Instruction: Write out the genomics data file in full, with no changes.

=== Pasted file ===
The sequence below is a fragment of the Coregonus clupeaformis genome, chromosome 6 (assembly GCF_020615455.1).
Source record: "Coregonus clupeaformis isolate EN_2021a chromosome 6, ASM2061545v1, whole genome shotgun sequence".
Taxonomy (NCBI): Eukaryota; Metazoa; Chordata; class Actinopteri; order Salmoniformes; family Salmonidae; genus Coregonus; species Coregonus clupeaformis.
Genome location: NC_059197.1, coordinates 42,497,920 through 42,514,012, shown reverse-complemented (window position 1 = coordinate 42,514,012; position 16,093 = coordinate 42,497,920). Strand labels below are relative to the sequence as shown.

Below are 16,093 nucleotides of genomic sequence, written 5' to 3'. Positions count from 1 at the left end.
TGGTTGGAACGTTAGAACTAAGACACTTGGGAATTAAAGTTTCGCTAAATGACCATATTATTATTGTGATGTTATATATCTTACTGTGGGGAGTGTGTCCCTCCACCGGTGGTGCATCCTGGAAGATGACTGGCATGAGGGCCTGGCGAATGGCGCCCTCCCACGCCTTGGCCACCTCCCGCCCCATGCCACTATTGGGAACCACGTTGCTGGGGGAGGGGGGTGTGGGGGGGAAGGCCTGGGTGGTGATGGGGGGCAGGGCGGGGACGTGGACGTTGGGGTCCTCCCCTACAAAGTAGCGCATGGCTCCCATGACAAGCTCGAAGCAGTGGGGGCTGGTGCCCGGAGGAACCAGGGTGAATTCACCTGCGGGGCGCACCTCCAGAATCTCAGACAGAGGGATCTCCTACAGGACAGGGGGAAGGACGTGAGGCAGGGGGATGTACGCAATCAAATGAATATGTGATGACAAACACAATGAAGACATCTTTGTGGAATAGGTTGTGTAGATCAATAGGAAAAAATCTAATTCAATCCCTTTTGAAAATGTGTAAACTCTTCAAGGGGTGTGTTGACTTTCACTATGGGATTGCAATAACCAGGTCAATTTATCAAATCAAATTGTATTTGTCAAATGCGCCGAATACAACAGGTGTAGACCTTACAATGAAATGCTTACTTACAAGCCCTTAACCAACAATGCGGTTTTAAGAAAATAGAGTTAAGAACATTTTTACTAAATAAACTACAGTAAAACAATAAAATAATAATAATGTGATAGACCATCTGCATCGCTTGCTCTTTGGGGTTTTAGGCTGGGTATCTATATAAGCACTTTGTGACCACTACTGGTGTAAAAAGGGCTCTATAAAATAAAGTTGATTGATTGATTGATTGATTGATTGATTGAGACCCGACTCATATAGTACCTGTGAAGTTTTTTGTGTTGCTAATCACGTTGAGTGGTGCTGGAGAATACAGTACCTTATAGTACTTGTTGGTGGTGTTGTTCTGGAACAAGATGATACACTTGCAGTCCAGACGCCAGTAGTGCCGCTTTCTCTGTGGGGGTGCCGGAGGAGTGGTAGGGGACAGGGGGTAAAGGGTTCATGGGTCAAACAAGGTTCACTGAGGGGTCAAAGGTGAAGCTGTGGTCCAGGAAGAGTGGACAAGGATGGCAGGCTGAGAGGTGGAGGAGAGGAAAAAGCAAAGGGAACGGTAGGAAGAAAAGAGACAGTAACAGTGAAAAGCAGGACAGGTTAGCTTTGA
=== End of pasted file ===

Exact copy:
The sequence below is a fragment of the Coregonus clupeaformis genome, chromosome 6 (assembly GCF_020615455.1).
Source record: "Coregonus clupeaformis isolate EN_2021a chromosome 6, ASM2061545v1, whole genome shotgun sequence".
Taxonomy (NCBI): Eukaryota; Metazoa; Chordata; class Actinopteri; order Salmoniformes; family Salmonidae; genus Coregonus; species Coregonus clupeaformis.
Genome location: NC_059197.1, coordinates 42,497,920 through 42,514,012, shown reverse-complemented (window position 1 = coordinate 42,514,012; position 16,093 = coordinate 42,497,920). Strand labels below are relative to the sequence as shown.

Below are 16,093 nucleotides of genomic sequence, written 5' to 3'. Positions count from 1 at the left end.
TGGTTGGAACGTTAGAACTAAGACACTTGGGAATTAAAGTTTCGCTAAATGACCATATTATTATTGTGATGTTATATATCTTACTGTGGGGAGTGTGTCCCTCCACCGGTGGTGCATCCTGGAAGATGACTGGCATGAGGGCCTGGCGAATGGCGCCCTCCCACGCCTTGGCCACCTCCCGCCCCATGCCACTATTGGGAACCACGTTGCTGGGGGAGGGGGGTGTGGGGGGGAAGGCCTGGGTGGTGATGGGGGGCAGGGCGGGGACGTGGACGTTGGGGTCCTCCCCTACAAAGTAGCGCATGGCTCCCATGACAAGCTCGAAGCAGTGGGGGCTGGTGCCCGGAGGAACCAGGGTGAATTCACCTGCGGGGCGCACCTCCAGAATCTCAGACAGAGGGATCTCCTACAGGACAGGGGGAAGGACGTGAGGCAGGGGGATGTACGCAATCAAATGAATATGTGATGACAAACACAATGAAGACATCTTTGTGGAATAGGTTGTGTAGATCAATAGGAAAAAATCTAATTCAATCCCTTTTGAAAATGTGTAAACTCTTCAAGGGGTGTGTTGACTTTCACTATGGGATTGCAATAACCAGGTCAATTTATCAAATCAAATTGTATTTGTCAAATGCGCCGAATACAACAGGTGTAGACCTTACAATGAAATGCTTACTTACAAGCCCTTAACCAACAATGCGGTTTTAAGAAAATAGAGTTAAGAACATTTTTACTAAATAAACTACAGTAAAACAATAAAATAATAATAATGTGATAGACCATCTGCATCGCTTGCTCTTTGGGGTTTTAGGCTGGGTATCTATATAAGCACTTTGTGACCACTACTGGTGTAAAAAGGGCTCTATAAAATAAAGTTGATTGATTGATTGATTGATTGATTGATTGAGACCCGACTCATATAGTACCTGTGAAGTTTTTTGTGTTGCTAATCACGTTGAGTGGTGCTGGAGAATACAGTACCTTATAGTACTTGTTGGTGGTGTTGTTCTGGAACAAGATGATACACTTGCAGTCCAGACGCCAGTAGTGCCGCTTTCTCTGTGGGGGTGCCGGAGGAGTGGTAGGGGACAGGGGGTAAAGGGTTCATGGGTCAAACAAGGTTCACTGAGGGGTCAAAGGTGAAGCTGTGGTCCAGGAAGAGTGGACAAGGATGGCAGGCTGAGAGGTGGAGGAGAGGAAAAAGCAAAGGGAACGGTAGGAAGAAAAGAGACAGTAACAGTGAAAAGCAGGACAGGTTAGCTTTGA